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Comment Re:Easy solution (Score 1) 281

Dealers need to step aside and get out of the fucking way of the sale. It's a stupid business model. There is no value in having a middleman in this process anymore.

No value for ANYBODY. If this is really true:

A salesperson "can sell two gas burners in less than it takes to sell a Leaf," Deutsch says. "It's a lot of work for a little pay."

Then the commission on a $50,000 vehicle is way too low, and it's time the dealerships were seriously shaken up and kicked in the ass.

Somebody is making a ton of dough, and if it's not the salesmen, then it's the bosses in the backroom. I.e., the "overhead".

Comment Re:Cost of access is key. (Score 1) 274

So to cut to the chase. Government opened up new territories, protected them and the trade routes and private business just ruthlessly and very destructively exploited what Government had provided.

Except that's mostly nonsense. Few ships were really "private". East India Company was profitable mainly because it had a Royal charter and was subsidized and protected by the crown. Even most pirates, up to about 200 years ago, were government-sponsored.

Some private enterprise did enter the sail-shipping business in the later years, but the earlier days were almost all government-driven, in one form or another.

Having said all that, I'm not sure I buy that space exploration will follow the same pattern. Government funding is fickle... corporations with smarts are in it for the long haul.

Comment Re:Yeah, I've worked with a few of those (Score 1) 447

Many of the engineers I've worked with stayed on the verge of a nervous breakdown most of the time and were prone to extreme misanthropy. So I'm not surprised they would be attracted to a line of work where they get to blow people up.

OP doesn't explain why in the '60s and '70s US, domestic terrorists were almost exclusively Leftists, who exploded more bombs in 1968 in D.C. alone than all U.S. conservative domestic terrorists, in all parts of the country, in modern history.

Although I do admit that conservative US domestic terrorists as a rule have done rather better at it; tending to blow up real targets rather than toilets.

Comment Re:This is why ISIS wins (Score 1) 561

The surviving Russian pilot stated that they had zero warnings and zero indications that anything is going wrong right up until the point a missile blew off their tail.

(Of course, this may well be cooked to corroborate the whole "there was no warning" take that has been the official Russian position on this so far.)

Comment Re:anti-business liberal scoring points (Score 0) 274

My answer to this is very simple actually, if there is no business case to go to Mars I don't want any government stealing money from people to go to Mars because at that point it is all it is: theft.

Eventually a business case for Mars may become real and then businesses will find a way to get there. Today it is likely not the case at all that there is any sort of ROI on going to Mars except for raising spirits of those, who want to see it happen.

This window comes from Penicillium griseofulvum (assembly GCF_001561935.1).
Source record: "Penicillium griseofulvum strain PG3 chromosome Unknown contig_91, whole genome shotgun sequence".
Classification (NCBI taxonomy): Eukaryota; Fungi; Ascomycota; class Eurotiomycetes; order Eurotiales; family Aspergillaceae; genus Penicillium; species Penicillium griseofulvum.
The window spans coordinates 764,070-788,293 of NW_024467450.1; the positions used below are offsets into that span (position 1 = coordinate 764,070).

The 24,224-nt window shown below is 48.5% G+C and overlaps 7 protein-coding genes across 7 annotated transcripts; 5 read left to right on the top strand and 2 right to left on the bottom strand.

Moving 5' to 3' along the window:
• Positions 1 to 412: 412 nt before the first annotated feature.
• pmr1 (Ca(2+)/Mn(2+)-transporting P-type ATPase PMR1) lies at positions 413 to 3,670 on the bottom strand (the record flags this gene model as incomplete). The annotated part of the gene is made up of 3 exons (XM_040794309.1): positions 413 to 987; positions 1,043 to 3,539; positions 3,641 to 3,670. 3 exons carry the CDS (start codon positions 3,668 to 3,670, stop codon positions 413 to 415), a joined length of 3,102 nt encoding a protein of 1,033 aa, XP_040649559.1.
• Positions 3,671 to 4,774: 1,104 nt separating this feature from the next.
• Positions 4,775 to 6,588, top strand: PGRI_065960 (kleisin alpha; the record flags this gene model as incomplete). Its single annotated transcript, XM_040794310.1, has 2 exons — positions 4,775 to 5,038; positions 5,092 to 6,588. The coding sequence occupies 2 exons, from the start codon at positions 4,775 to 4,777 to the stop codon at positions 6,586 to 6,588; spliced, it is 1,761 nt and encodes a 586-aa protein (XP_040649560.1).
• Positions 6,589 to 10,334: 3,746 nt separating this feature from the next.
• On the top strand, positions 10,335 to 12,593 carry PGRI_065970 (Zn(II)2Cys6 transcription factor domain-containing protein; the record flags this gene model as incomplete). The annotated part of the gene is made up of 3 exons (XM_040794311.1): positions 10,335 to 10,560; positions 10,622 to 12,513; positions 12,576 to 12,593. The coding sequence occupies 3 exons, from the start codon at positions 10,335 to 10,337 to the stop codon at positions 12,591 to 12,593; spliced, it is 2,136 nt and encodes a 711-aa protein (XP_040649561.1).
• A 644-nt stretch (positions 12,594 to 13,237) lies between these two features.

Well, if the people who WANT to see it happen actually PAY for it by BUYING bonds that would pay for it, then a private business can do it without government! That's because a private business can print bonds that can be sold (tentatively) to people and if enough money is raised then actually collect the money and start building.

To do it otherwise is to steal, but that's nothing new, that's what all governments always do.

Comment Re:What purpose does registration serve? (Score 1) 191


I didn't actually say that, but since you mention it, it's true. The Constitution does forbid it from using its power EXCEPT to the extent necessary to help regulate Interstate Commerce.

That's the way it works, man. I didn't invent the damned thing.

By the way: "Class G" airspace is COMPLETELY UNCONTROLLED by the FAA. Maybe you should read your own sources.

Comment Re:What purpose does registration serve? (Score 1) 191

You're claiming they have no jurisdiction- the FAA, Congress, and accepted constitutional law ALL DISAGREE WITH YOU.

No, they don't. "Accepted Constitutional Law" says that the Federal government has authority ONLY over the items specifically enumerated in the Constitution. One of those items is the Interstate Commerce Clause, which gives the Federal government to regulate some aspects of interstate commerce.

The Interstate Commerce Clause was the basis of authority for the Air Commerce Act of 1926, which was effectively the creation of the FAA. In fact it was a bureau of the Commerce Department. Look it up.

Regardless of attempted Federal expansion, the Constitution only gives the Federal government the power it gives it. No more, no less. Congress does not have authority to lawfully expand its own authority, nor the Executive Branch, nor the Judicial Branch.

So you decide: is the Constitution a valid document, or is it not? If it is, then the FAA can lawfully control only airspace that is regularly used in interstate commerce. That is the basis for ALL of its authority. No matter how many "regulations" it wants to pass.

If the Constitution is not valid, then screw it, it doesn't matter. The government could do whatever it wanted until it was overthrown... as it surely would be, and a new Constitution implemented.

Computers are unreliable, but humans are even more unreliable. Any system which depends on human reliability is unreliable. -- Gilb